The applicant, Hunter, brought an application requesting (a) all evidence gathered during the October 14th and 15th, 2010 search of his property be excluded; (b) all orders of the OSPCA subsequent to that search be declared null and void; (c) all other evidence gathered during that search be excluded; (d) costs be awarded to him on this matter.
During the afternoon of October 14th, 2010, an OSPCA inspector received information advising him that animals were in distress on the property of the applicant. The inspector conducted a warrantless search of Mr. Hunter’s private property at noon on the following day, October the 15th, 2010, accompanied by a veterinarian.
The usual and expected practice is for inspectors to seek judicial authorization before entering a person’s home or property. However, an inspector may enter a building or place without warrant where there is an animal in “immediate distress.” There was no evidence before the court that there was a situation of immediate distress. The court concluded that a breach occurred.
In regard to the evidence, the court stated that it must consider what a reasonable and informed public, knowing the relevant facts of the case, would conclude when faced with both of these legitimate and important concerns, namely: the prosecution of animal welfare cases and the reasonable expectation of the privacy of one’s home and property.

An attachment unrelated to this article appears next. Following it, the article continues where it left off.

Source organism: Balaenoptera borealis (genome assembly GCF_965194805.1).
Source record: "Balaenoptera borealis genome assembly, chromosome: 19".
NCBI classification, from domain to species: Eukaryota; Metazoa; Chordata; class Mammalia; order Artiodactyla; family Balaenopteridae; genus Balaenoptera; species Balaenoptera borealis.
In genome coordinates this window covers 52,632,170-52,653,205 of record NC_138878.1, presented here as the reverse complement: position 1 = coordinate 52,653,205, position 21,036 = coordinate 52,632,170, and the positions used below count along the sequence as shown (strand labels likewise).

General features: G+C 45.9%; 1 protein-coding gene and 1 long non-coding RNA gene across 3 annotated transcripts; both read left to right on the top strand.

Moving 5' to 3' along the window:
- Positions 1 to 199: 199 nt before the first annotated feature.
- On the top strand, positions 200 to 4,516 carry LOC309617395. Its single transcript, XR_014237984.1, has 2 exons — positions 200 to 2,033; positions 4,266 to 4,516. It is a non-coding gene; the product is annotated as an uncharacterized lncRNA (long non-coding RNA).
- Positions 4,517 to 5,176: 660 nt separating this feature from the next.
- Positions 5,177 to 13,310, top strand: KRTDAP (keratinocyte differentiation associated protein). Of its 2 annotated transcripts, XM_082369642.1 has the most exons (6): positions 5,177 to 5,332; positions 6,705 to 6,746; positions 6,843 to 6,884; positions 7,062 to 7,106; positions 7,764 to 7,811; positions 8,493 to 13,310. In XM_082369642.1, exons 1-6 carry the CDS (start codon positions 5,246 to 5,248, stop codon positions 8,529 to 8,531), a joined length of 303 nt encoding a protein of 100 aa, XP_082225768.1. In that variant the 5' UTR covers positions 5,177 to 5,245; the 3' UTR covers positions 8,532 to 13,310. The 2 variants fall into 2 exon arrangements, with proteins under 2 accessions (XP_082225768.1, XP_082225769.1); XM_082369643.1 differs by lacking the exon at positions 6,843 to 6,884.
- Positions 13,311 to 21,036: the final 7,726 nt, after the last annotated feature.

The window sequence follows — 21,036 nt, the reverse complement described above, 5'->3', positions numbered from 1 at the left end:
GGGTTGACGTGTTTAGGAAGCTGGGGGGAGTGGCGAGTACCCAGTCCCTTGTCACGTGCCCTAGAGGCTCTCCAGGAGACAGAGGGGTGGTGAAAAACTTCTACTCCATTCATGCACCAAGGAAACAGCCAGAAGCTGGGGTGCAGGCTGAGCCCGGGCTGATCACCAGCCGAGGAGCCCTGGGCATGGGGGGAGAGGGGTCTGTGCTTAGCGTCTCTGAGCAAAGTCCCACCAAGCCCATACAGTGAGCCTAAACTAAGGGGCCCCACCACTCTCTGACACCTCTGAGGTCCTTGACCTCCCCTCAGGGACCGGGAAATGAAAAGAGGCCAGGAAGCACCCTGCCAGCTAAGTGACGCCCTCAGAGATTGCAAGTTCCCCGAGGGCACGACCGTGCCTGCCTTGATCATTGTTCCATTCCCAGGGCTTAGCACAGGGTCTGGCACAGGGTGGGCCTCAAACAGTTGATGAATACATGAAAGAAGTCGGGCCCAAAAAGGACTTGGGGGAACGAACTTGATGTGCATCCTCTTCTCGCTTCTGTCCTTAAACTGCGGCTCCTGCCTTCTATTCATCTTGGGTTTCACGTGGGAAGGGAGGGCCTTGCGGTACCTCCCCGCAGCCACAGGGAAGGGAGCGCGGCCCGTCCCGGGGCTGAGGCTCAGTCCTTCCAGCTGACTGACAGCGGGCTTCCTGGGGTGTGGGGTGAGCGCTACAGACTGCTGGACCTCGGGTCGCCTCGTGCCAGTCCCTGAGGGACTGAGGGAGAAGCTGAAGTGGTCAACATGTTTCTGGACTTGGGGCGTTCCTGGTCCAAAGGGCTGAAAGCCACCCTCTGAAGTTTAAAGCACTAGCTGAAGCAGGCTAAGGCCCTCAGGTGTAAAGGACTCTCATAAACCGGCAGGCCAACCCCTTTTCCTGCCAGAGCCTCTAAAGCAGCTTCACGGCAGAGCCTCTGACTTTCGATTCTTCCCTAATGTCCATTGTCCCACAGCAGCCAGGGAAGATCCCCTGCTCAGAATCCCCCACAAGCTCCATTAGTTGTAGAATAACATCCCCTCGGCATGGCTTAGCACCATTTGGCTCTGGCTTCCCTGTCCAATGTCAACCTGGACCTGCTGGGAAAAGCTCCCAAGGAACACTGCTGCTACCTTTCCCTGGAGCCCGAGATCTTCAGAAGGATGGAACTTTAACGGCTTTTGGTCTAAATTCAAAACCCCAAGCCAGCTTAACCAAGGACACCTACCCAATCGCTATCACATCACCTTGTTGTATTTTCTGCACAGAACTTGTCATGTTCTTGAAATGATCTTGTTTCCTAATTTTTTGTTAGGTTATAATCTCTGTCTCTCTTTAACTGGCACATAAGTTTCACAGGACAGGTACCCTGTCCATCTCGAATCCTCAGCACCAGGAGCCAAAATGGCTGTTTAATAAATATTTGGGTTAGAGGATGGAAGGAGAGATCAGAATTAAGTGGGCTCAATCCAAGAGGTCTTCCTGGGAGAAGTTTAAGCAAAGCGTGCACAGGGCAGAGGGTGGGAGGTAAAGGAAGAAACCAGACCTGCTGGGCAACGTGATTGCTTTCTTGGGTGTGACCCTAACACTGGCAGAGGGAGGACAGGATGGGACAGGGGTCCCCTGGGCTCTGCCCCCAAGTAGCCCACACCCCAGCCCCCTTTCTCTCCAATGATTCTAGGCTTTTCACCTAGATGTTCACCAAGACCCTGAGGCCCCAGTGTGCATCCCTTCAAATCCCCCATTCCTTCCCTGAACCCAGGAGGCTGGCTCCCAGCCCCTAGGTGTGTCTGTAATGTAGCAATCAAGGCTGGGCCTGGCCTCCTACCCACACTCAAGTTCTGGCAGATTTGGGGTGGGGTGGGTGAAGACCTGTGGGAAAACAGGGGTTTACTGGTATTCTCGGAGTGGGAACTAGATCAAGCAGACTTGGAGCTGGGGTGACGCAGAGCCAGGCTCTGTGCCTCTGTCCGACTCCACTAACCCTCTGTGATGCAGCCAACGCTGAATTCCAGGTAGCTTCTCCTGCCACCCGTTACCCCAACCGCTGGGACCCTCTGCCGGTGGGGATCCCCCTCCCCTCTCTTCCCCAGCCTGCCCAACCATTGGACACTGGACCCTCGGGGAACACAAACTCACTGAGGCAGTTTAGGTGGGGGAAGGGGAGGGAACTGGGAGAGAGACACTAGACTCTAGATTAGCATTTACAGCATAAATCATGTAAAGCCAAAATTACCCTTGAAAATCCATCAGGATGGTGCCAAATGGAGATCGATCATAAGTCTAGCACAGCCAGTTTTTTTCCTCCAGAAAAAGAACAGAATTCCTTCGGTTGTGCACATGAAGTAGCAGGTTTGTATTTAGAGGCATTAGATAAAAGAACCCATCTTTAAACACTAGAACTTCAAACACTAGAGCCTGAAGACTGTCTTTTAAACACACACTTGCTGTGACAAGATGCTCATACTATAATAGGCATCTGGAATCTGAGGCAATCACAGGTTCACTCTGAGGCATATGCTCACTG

The court determined that the breach was serious and significant and that the admission of evidence obtained by the breach would bring the administration of justice into disrepute. Therefore, the court ordered that all evidence be excluded, that all orders issued arising from this search be declared null and void, that all other evidence arising from the search be excluded.
Source: Case Law